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loafer

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Everything posted by loafer

  1. Ah, but is the down arrow due to house prices falling or gold prices rising, that's the question....!
  2. Are bonds deposits for the purposes of the FSCS or whatever it's called? They said they were, but I thought they were a hybrid?
  3. To be fair to the guy, he has said the same thing for several months now, and was in the papers early this year for it.
  4. Depends on the nature of the lease and the age and health of the tenant. Essentially you are betting on the age to which the tenant will live. Get professional advice.
  5. Densie Barnes - This local EA in Tunbridge Wells and area (5 branches) went out of business last week - see link http://www.thisiscourier.co.uk/displayNode...tentPK=20799385 Mrs Loafer
  6. I think you might be misunderstanding the requirements. When they say a "deposit" of £1000, what they mean is that this must be your main current account into which your salary is paid, not that you have to save £1000 per month. Forcing you to use them as your main bank increases cash balances and also means they will see immediately if your income reduces or stops, thereby increasing default risk on the mortgage.
  7. RB I think it's your American sensibilities being trod on. Us Brits love a bit of banter and innuendo (RIP Humph). Why can't we have a laugh about "The Beeny's" assets (both of them)? It's in fun, not malice. Anyway, some of the amageddonists (sometimes including you!) and BNPists on this site turn my stomach far more than the childish banterists. TTFN Loafer
  8. You might enjoy this: http://www.thedailymash.co.uk/news/arts-%2...ec-20080508935/
  9. I often use USD for quoting multi-currency figures, as it comes up with an impressive total due to the USD currency weakness. I think you're reading a bit too much into it all.
  10. [childish humour on] Cream Horn. *snigger* [childish humour off]
  11. 1 I think the Euro securitisation market is probably not quoting in USD to try and pretend it is completely different and not affected by the problems in the US. 2 It generally depends on the jurisdictions of the loans - Euros for Euro loans, GBP for GBP loans, but see 3 below. 3 It depends on the issuer - if they think there is more liquidity in Euros, they might issue in Euros, and hedge back, or do multi-currency. It is more efficient to issue in the currency of the underlying, as the FX swap will otherwise take some of the revenues, but then again, the banks make lots out of swaps...
  12. The travel insurance on my one is actually rather good.
  13. Absolutely right...but they never said it was wiping out a 30% gain, did they? I think he's gone from the "not being the same as a 30% gain", right to the other end of the scale, without stopping.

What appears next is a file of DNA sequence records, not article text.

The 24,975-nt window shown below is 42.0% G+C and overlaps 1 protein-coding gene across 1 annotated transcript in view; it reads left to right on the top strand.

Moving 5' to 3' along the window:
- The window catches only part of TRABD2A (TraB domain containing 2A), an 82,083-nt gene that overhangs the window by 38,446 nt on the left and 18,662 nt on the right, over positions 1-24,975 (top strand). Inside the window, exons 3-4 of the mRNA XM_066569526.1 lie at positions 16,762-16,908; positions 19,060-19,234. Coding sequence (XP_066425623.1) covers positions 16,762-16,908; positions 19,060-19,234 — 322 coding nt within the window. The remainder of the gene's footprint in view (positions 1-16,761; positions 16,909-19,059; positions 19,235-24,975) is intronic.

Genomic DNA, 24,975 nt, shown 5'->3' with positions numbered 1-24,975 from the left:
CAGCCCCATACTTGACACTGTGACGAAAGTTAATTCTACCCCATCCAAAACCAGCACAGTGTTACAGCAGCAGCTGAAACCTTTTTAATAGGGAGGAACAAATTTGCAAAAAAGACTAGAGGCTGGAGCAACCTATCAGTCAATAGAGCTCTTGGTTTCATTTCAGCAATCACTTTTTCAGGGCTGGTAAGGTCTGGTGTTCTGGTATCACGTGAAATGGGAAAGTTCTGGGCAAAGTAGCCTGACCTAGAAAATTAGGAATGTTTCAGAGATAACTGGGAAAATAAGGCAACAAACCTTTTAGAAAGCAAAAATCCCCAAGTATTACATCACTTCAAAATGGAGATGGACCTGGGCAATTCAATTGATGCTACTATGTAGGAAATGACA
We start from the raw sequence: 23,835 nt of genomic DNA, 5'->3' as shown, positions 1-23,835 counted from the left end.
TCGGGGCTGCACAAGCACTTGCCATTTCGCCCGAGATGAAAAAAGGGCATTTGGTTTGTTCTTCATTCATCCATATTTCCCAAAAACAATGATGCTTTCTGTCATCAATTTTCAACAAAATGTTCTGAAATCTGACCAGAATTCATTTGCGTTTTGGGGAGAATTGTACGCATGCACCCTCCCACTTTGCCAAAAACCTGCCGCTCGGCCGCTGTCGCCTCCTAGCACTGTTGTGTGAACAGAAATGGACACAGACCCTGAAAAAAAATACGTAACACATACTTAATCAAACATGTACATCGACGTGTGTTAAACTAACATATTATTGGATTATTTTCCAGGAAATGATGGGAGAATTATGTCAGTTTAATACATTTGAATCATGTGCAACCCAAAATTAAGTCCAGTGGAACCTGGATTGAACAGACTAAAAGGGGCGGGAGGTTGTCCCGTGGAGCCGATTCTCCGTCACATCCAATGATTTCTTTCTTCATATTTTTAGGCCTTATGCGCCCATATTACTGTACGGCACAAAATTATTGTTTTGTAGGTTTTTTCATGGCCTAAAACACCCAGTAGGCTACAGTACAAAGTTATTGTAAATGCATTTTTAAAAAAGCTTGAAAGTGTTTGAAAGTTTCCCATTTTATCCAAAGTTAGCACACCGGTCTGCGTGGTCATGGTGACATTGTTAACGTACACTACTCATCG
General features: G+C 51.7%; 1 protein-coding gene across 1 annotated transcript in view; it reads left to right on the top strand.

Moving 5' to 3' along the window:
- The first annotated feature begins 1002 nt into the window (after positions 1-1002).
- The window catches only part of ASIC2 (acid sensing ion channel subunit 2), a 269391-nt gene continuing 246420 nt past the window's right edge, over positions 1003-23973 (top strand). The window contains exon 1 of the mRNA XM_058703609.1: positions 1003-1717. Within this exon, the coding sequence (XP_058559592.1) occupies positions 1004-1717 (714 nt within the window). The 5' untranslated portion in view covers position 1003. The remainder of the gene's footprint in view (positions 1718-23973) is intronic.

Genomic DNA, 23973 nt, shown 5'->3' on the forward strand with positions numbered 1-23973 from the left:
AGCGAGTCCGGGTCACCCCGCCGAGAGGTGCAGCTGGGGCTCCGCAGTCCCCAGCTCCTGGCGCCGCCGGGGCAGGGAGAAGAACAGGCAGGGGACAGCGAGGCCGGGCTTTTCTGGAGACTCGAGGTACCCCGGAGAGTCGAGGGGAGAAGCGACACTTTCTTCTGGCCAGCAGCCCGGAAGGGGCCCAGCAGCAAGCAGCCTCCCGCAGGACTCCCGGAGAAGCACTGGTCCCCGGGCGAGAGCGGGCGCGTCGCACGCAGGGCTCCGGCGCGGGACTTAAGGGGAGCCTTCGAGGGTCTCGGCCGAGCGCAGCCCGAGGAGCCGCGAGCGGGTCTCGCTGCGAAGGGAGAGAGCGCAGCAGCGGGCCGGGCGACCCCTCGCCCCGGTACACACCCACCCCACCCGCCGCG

14. I can understand his mathematical argument, but surely the IMF saying houses are "overvalued by 30%" can mean they think a 30% drop is required to hit fair value just as much as it can mean the last 30% of rise was too much (i.e. a 23% fall)? Perhaps I'm missing something? Edited for clairty - I've just got up, for goodness sake!
  15. What rubbish, coming from Wall Street, home of the deal junkie with no thought of the long term.
  16. The whole refreshing difference of Boris was encapsulated in the last couple of lines of his victory speech, where he said something along the lines of "tomorrow we start work, but tonight let's have a drink to celebrate". No Labour spinmeister would have ever allowed that for fear of offending alcoholics, Muslims and whining liberals. Thank goodness these uber-PC idiots are on the way out.
  17. I think the point of a pawn shop is that you can get the item back at some point. With e-bay you've just sold it.
  18. Actually, that is a very good analogy! Your questions also highlight exactly what went wrong with the market, in that you refer to AAA and the fact that some AAA won't be worth 50% of nominal. The likely outcome is that the vast majority of AAA RMBS and CMBS paper is safe for principal. For CMBS, for example, you would have to see a 50% permanent decline in commercial real estate values and no inflation for ever to see material AAA losses. This is not to say individual deals won't have problems, but the BoE money is safe, especially after a decent haircut. On the other hand, AAA CDOs etc sh
  19. Your questions were addressed at A.Steve, but perhaps I can put some info out there. The main difference between what the Fed and ECB have been doing and the SLS is that the types of securities that can be used by the banks are much more limited, and that they apply significant "haircuts" (i.e. £100 of securities gets you £90 of gilts, for example) to the swap. The securities can only be against assets on the books at the end of last year (hence less effect on current lending and less support for the housing bubble), plus long term securities and own-issue securities get further discounted.
  20. I think you'll find that a significant proportion of "you lot" were equally fed up with bonus driven scoundrels forgetting all the proper rules of banking and that we are now looking forward to a decent bit of solid proper lending for a change.
  21. I like that quote. On the one hand it's easy to agree with, but then you realise that extermination is, in itself, extremist. Very clever. BTW, I certainly agree that credit has been mispriced, and that a healthy correction in credit and asset markets is underway.
  22. I'm a bear and an STR. You don't have to tell me about a grip on reality. I think we need to push back against the fundamentalists at either end of the economic spectrum, both armageddonists and uber-bulls.
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